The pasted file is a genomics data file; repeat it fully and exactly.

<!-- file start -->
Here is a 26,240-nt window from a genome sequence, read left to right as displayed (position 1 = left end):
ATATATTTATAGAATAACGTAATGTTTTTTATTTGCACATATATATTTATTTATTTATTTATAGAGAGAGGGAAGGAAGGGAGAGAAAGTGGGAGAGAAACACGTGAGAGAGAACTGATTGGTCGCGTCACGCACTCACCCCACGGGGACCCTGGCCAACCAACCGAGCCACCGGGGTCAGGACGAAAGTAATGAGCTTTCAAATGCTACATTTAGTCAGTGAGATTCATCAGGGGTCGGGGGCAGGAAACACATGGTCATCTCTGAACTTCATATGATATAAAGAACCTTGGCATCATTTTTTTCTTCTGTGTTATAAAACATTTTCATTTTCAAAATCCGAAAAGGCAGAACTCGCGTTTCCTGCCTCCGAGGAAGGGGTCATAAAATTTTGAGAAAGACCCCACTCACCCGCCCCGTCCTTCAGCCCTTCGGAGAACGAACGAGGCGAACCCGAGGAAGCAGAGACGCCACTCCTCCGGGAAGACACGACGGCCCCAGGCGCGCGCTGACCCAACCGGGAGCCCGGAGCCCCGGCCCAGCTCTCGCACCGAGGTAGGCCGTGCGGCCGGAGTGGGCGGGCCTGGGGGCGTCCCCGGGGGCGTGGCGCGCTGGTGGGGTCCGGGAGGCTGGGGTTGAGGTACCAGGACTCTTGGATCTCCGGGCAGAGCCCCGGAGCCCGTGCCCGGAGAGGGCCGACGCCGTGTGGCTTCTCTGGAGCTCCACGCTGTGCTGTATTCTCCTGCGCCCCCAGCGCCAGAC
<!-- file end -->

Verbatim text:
Here is a 26,240-nt window from a genome sequence, read left to right as displayed (position 1 = left end):
ATATATTTATAGAATAACGTAATGTTTTTTATTTGCACATATATATTTATTTATTTATTTATAGAGAGAGGGAAGGAAGGGAGAGAAAGTGGGAGAGAAACACGTGAGAGAGAACTGATTGGTCGCGTCACGCACTCACCCCACGGGGACCCTGGCCAACCAACCGAGCCACCGGGGTCAGGACGAAAGTAATGAGCTTTCAAATGCTACATTTAGTCAGTGAGATTCATCAGGGGTCGGGGGCAGGAAACACATGGTCATCTCTGAACTTCATATGATATAAAGAACCTTGGCATCATTTTTTTCTTCTGTGTTATAAAACATTTTCATTTTCAAAATCCGAAAAGGCAGAACTCGCGTTTCCTGCCTCCGAGGAAGGGGTCATAAAATTTTGAGAAAGACCCCACTCACCCGCCCCGTCCTTCAGCCCTTCGGAGAACGAACGAGGCGAACCCGAGGAAGCAGAGACGCCACTCCTCCGGGAAGACACGACGGCCCCAGGCGCGCGCTGACCCAACCGGGAGCCCGGAGCCCCGGCCCAGCTCTCGCACCGAGGTAGGCCGTGCGGCCGGAGTGGGCGGGCCTGGGGGCGTCCCCGGGGGCGTGGCGCGCTGGTGGGGTCCGGGAGGCTGGGGTTGAGGTACCAGGACTCTTGGATCTCCGGGCAGAGCCCCGGAGCCCGTGCCCGGAGAGGGCCGACGCCGTGTGGCTTCTCTGGAGCTCCACGCTGTGCTGTATTCTCCTGCGCCCCCAGCGCCAGAC